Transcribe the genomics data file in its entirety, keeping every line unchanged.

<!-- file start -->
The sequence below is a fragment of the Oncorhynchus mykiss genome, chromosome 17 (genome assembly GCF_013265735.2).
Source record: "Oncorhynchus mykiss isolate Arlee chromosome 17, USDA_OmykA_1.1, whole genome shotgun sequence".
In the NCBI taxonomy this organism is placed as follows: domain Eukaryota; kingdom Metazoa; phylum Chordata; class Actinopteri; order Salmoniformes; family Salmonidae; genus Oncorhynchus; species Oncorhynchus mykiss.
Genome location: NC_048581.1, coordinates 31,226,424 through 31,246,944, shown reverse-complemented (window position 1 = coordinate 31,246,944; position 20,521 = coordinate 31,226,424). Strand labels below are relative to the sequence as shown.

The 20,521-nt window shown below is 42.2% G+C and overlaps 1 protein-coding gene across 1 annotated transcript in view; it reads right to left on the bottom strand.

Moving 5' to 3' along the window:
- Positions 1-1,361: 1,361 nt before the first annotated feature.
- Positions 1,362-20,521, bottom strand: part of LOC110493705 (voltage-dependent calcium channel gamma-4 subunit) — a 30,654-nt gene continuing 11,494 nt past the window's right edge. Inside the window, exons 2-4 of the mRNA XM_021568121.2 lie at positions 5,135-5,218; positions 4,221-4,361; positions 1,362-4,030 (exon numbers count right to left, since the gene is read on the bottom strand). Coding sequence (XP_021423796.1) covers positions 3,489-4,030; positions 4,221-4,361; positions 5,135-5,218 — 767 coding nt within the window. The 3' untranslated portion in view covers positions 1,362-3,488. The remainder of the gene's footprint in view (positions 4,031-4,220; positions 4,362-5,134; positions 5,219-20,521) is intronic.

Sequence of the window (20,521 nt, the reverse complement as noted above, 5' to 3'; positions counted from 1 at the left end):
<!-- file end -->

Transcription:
The sequence below is a fragment of the Oncorhynchus mykiss genome, chromosome 17 (genome assembly GCF_013265735.2).
Source record: "Oncorhynchus mykiss isolate Arlee chromosome 17, USDA_OmykA_1.1, whole genome shotgun sequence".
In the NCBI taxonomy this organism is placed as follows: domain Eukaryota; kingdom Metazoa; phylum Chordata; class Actinopteri; order Salmoniformes; family Salmonidae; genus Oncorhynchus; species Oncorhynchus mykiss.
Genome location: NC_048581.1, coordinates 31,226,424 through 31,246,944, shown reverse-complemented (window position 1 = coordinate 31,246,944; position 20,521 = coordinate 31,226,424). Strand labels below are relative to the sequence as shown.

The 20,521-nt window shown below is 42.2% G+C and overlaps 1 protein-coding gene across 1 annotated transcript in view; it reads right to left on the bottom strand.

Moving 5' to 3' along the window:
- Positions 1-1,361: 1,361 nt before the first annotated feature.
- Positions 1,362-20,521, bottom strand: part of LOC110493705 (voltage-dependent calcium channel gamma-4 subunit) — a 30,654-nt gene continuing 11,494 nt past the window's right edge. Inside the window, exons 2-4 of the mRNA XM_021568121.2 lie at positions 5,135-5,218; positions 4,221-4,361; positions 1,362-4,030 (exon numbers count right to left, since the gene is read on the bottom strand). Coding sequence (XP_021423796.1) covers positions 3,489-4,030; positions 4,221-4,361; positions 5,135-5,218 — 767 coding nt within the window. The 3' untranslated portion in view covers positions 1,362-3,488. The remainder of the gene's footprint in view (positions 4,031-4,220; positions 4,362-5,134; positions 5,219-20,521) is intronic.

Sequence of the window (20,521 nt, the reverse complement as noted above, 5' to 3'; positions counted from 1 at the left end):